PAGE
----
The 9th Mary Russell book, or alternatively, you could think of it as the first half of the 9th book as this one ends on a big TBC. I think the reason I held off on reading this one for a full year is because I had read that it was the first half of a two parter. Part two - The God in the Hive hit the UK bookshelves last week so I won't have any problems with forgetting half the plot in the interim.
Laurie R King doesn't disappoint very often and this is a very solid addition to the long running series. The last few books have been part of a globe trotting arc as Sherlock Holmes and Russell travel through Asia and America. If you are new to the series and can't get hold of the first book - 1994's The Beekeeper's Apprentice - then you could do worse than dipping your toe in the water with The Language of Bees. It's been nearly a half decade wait since the last book - the superb Locked Rooms from 2005, so there is a subtle element of a reboot here with Russell and her famous other half arriving back in Sussex and those canonical retirement plan bees. The arrival of a long lost son sends Holmes in search of a missing daughter-in-law and granddaughter, leaving Russell alone to contemplate a mystery within one of Sherlock's beehives. The author cleverly weaves bee mythology, psychology, symbolism and science throughout the twisty mysteries that wind through the southern English countryside, creaking under the weight of our Pagan monoliths and ancient sites of druidism. Add a cultural mix of Norse mythology and it's only fitting that the lead up to the deadly climax is preceded by a 'Valkyrie ride' north from London to the Orkney Islands aboard a rickety 1924 Bristol Tourer, piloted by a seemingly unreliable drunken pilot. Great stuff.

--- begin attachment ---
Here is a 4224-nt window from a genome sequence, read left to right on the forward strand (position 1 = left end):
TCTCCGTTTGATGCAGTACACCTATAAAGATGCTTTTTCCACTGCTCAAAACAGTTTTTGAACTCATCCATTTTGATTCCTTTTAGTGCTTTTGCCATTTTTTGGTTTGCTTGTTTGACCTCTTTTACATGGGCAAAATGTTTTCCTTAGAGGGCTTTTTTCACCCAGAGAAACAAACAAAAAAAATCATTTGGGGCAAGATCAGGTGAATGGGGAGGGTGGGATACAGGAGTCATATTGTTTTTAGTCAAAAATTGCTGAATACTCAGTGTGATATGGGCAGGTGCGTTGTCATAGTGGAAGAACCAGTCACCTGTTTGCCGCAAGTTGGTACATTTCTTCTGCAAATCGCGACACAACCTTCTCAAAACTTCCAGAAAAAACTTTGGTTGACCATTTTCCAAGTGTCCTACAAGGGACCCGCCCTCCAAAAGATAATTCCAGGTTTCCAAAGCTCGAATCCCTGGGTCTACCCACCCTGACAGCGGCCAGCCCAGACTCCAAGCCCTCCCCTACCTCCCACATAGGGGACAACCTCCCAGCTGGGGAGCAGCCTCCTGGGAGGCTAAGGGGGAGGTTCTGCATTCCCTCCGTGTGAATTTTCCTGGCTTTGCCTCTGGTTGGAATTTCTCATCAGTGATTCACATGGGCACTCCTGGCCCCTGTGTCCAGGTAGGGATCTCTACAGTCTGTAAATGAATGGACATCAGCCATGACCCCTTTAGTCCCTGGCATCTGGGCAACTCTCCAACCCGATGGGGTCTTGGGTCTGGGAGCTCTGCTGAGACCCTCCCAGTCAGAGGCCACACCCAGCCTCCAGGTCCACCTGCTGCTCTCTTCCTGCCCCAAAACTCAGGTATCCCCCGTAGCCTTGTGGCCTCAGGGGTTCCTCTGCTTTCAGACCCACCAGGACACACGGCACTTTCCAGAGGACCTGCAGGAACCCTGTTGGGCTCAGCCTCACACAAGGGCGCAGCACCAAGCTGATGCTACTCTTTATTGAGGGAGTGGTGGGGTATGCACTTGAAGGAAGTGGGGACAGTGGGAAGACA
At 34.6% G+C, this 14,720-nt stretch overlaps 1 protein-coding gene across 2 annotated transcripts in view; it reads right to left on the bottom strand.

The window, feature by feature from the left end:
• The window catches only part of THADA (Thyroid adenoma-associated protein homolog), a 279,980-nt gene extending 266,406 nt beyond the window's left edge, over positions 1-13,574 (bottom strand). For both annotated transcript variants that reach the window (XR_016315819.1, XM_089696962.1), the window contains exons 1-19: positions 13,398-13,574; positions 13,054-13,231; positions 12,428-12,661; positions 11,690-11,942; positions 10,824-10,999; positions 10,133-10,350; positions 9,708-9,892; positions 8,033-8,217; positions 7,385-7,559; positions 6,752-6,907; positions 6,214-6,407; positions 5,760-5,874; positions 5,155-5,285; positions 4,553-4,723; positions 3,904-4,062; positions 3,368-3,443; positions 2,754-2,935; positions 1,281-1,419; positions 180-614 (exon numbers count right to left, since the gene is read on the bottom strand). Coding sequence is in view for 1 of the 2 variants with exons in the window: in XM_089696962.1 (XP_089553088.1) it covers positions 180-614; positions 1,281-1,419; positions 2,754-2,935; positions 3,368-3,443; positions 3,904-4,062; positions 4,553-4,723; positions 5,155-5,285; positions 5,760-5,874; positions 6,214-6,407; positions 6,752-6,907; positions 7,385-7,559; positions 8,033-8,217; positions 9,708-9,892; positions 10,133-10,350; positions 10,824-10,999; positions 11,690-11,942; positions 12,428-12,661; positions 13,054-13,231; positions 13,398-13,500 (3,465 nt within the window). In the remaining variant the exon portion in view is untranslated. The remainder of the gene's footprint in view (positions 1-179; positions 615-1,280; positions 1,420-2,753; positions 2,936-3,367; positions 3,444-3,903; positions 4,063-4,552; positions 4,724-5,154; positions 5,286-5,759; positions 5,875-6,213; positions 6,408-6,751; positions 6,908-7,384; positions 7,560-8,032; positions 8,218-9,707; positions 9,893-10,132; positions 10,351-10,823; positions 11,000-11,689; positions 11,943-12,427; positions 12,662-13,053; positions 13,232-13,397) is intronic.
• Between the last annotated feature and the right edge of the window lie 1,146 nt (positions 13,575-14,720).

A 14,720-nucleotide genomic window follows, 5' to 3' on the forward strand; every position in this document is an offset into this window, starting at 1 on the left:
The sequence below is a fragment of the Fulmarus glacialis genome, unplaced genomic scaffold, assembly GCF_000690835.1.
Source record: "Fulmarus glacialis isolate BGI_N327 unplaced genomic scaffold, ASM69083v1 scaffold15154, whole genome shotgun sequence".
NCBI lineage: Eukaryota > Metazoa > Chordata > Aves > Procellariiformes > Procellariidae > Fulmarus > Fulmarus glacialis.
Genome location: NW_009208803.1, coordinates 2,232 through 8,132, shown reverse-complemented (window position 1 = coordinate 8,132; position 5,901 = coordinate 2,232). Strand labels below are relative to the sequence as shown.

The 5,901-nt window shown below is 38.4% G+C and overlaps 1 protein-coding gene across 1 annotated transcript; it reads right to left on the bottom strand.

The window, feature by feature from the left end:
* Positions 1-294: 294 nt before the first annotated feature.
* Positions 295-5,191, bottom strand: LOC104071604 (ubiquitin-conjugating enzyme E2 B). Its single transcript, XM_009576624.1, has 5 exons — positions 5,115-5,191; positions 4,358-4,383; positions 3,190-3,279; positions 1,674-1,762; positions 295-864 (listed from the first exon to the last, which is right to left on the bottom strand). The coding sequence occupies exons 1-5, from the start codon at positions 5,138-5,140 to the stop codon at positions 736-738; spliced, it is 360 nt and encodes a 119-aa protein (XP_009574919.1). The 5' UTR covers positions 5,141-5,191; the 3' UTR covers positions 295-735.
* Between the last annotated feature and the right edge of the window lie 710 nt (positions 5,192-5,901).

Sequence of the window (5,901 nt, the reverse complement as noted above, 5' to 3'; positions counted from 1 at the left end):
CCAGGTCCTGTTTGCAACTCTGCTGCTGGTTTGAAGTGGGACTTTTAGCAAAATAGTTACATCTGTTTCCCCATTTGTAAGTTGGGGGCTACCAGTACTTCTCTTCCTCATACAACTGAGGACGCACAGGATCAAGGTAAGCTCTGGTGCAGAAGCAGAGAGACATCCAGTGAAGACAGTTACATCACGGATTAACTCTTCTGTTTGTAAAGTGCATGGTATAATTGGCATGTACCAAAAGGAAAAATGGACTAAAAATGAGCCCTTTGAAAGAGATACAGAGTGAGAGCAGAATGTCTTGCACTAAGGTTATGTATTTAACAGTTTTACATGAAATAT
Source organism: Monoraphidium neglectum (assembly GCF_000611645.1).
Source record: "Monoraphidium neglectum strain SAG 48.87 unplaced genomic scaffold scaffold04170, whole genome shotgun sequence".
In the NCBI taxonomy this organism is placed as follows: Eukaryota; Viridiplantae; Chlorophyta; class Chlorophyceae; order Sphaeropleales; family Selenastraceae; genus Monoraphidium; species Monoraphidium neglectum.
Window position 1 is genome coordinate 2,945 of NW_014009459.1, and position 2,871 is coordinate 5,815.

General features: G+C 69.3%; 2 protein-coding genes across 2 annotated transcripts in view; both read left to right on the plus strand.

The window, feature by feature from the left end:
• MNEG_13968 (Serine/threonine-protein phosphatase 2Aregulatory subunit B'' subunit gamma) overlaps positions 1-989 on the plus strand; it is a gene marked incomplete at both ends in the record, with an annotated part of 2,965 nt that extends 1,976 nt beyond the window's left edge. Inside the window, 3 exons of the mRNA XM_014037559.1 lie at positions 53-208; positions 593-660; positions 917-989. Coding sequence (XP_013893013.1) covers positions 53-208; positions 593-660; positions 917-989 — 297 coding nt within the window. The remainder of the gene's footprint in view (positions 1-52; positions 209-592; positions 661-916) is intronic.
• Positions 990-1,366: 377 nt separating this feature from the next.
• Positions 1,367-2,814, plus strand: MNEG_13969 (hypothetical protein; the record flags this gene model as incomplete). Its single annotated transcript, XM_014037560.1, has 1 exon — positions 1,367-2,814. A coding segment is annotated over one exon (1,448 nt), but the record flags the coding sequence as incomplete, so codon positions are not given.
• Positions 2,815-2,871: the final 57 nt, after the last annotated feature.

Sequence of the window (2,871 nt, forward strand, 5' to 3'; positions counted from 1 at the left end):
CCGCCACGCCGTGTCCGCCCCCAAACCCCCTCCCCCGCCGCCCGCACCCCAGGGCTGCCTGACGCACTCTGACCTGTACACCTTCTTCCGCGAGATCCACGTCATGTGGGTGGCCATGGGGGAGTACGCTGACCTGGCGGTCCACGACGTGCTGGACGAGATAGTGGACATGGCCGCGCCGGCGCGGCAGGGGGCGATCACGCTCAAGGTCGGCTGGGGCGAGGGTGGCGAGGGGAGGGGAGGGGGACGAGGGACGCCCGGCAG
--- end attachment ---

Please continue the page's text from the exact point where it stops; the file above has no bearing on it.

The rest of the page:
Twilight Scrawls by Kirstin Maguire - *Twilight Scrawls* is a collection of philosophy-based poems from Kirstin Maguire (with illustrations from Liam Ward). The book is made up of three sect...
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